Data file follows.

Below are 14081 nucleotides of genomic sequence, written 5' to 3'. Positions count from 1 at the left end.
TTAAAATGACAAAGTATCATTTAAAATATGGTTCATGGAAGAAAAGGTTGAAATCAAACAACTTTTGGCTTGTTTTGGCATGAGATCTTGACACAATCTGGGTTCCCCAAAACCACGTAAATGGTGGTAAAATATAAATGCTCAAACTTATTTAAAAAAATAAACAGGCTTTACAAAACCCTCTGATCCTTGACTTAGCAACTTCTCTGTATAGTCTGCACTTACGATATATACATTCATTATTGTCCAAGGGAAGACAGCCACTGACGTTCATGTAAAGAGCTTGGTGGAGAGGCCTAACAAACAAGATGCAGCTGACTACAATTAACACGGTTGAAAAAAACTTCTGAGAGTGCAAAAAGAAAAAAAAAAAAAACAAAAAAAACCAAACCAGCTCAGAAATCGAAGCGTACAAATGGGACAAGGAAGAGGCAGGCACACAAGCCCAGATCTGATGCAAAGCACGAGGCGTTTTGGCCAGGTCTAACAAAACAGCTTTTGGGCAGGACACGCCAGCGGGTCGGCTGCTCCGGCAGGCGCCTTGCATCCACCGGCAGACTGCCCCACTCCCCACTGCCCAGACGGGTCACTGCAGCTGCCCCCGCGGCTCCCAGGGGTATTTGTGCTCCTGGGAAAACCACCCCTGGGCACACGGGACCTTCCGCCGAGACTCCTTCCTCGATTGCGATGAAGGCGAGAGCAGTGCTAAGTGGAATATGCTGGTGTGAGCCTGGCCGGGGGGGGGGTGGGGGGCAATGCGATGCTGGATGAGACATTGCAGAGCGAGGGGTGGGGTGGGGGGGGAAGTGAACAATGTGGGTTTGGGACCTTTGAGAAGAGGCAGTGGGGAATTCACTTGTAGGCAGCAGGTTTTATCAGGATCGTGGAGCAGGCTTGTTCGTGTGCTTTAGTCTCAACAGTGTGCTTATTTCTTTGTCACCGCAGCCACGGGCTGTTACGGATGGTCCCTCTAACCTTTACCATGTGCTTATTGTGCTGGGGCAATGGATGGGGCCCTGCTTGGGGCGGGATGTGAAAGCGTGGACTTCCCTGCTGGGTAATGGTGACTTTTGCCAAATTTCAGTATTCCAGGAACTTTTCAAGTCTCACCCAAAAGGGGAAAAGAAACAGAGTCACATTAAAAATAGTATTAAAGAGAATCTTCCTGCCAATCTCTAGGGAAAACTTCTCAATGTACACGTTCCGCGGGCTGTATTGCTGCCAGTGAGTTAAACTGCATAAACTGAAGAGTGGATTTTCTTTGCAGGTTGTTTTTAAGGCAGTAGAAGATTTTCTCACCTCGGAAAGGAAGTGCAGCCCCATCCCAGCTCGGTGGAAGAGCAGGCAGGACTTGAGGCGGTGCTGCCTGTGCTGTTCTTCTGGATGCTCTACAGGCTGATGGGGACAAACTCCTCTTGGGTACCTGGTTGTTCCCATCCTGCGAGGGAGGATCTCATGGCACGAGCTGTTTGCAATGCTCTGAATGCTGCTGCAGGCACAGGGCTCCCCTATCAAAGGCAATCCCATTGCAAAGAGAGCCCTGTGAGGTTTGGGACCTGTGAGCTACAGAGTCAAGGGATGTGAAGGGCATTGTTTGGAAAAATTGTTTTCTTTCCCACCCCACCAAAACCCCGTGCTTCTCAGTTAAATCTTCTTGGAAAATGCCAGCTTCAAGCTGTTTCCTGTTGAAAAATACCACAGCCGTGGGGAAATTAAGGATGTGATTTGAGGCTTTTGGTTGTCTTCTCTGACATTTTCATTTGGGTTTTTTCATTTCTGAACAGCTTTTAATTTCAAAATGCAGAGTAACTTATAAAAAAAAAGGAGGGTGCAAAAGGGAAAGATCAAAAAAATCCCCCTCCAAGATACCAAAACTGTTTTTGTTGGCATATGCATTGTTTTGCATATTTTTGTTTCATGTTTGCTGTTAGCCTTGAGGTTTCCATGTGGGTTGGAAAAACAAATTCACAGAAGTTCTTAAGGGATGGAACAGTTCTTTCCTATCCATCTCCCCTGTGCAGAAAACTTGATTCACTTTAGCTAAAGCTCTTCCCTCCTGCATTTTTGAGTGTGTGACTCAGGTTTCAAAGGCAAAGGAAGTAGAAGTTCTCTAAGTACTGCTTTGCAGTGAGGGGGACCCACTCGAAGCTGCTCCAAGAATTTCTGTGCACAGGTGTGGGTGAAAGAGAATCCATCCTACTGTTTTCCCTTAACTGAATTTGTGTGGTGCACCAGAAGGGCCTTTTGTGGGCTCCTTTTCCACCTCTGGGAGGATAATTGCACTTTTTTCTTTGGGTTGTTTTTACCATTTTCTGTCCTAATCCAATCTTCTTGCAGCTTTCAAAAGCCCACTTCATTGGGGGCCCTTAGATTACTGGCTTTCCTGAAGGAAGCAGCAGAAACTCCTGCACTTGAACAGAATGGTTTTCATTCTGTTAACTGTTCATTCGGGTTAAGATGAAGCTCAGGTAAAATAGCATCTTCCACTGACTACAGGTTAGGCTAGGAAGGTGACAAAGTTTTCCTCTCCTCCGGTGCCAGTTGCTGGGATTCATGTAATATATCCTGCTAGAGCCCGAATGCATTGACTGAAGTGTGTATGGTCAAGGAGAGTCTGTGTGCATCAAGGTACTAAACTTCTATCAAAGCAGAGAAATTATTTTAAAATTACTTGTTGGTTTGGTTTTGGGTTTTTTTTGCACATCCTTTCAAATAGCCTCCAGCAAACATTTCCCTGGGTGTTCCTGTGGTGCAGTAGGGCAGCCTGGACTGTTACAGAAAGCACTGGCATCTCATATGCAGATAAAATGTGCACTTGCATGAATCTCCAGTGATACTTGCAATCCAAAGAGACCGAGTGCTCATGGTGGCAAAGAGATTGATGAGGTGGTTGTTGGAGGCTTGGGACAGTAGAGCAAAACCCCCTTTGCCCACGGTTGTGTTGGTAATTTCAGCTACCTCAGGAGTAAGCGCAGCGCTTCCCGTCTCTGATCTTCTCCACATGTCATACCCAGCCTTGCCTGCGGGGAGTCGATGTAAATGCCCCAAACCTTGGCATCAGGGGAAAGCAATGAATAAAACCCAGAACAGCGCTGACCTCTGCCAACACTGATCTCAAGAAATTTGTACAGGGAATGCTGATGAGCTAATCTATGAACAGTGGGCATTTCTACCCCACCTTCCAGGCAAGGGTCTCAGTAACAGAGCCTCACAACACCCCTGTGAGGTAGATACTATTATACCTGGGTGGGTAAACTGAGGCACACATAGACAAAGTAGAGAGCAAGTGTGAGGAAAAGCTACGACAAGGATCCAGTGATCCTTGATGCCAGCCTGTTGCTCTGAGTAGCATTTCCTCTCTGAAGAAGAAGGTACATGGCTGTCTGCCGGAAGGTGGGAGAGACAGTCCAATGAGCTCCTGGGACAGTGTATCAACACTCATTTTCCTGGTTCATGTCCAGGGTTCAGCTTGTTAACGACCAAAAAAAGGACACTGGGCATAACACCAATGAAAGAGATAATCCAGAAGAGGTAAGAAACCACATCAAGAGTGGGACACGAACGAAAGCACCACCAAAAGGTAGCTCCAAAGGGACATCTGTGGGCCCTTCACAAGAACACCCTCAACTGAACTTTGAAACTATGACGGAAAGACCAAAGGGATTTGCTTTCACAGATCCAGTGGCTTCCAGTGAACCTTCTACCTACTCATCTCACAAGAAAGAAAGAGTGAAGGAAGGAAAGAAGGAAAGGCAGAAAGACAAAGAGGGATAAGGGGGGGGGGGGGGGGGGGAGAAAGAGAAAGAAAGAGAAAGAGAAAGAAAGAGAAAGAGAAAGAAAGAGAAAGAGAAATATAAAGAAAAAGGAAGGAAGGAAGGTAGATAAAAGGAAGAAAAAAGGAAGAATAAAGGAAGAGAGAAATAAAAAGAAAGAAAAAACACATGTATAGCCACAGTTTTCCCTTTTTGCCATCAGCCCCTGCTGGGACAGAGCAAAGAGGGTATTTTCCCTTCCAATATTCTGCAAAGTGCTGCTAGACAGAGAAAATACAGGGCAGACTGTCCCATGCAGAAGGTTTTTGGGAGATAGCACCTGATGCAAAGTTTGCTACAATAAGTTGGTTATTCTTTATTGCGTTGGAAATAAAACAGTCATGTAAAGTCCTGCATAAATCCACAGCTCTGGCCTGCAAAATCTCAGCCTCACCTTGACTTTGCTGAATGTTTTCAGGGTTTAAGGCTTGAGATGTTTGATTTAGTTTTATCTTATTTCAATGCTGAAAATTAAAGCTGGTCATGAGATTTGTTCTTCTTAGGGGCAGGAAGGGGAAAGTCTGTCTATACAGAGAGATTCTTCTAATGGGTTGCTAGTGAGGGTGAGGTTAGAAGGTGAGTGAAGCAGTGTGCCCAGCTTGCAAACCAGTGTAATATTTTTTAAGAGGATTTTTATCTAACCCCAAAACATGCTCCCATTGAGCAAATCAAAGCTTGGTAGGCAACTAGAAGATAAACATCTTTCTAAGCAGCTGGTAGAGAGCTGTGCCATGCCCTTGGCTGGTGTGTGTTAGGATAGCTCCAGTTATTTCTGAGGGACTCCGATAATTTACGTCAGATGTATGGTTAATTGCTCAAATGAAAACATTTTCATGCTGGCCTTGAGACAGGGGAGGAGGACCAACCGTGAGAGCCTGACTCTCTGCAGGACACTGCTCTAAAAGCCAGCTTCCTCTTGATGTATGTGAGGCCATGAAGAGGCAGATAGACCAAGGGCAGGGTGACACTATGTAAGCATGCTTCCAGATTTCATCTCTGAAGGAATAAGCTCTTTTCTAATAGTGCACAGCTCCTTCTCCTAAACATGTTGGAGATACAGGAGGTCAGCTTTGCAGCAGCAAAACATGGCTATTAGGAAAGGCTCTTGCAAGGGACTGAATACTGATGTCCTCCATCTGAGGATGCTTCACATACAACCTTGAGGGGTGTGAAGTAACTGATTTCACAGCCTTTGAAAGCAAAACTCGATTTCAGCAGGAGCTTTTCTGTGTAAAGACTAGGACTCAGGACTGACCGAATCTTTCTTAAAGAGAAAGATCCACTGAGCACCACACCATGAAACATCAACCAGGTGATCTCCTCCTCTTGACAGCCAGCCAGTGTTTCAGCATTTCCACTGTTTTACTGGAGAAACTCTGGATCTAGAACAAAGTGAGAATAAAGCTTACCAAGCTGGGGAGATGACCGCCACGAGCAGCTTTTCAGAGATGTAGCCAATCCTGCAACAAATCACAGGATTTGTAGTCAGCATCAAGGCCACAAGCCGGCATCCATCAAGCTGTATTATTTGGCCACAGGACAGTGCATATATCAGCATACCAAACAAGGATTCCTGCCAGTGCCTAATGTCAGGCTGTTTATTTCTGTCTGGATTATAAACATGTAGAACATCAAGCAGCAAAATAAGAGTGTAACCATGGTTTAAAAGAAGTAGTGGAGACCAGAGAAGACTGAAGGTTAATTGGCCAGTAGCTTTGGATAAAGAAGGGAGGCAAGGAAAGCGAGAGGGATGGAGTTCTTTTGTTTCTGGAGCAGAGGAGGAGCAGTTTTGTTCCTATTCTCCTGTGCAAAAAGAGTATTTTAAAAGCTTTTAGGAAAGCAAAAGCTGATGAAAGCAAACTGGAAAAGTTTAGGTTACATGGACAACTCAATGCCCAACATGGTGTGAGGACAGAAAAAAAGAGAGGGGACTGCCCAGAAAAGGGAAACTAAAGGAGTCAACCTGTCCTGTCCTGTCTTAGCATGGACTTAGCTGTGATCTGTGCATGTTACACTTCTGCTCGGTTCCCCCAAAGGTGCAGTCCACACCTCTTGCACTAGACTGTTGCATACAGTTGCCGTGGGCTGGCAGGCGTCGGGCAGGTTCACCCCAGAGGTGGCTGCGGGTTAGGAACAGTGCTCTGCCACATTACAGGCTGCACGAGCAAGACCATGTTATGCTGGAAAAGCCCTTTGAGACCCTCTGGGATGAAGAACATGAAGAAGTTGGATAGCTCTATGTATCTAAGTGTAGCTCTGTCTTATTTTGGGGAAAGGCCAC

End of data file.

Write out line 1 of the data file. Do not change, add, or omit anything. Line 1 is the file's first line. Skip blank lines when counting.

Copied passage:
Below are 14081 nucleotides of genomic sequence, written 5' to 3'. Positions count from 1 at the left end.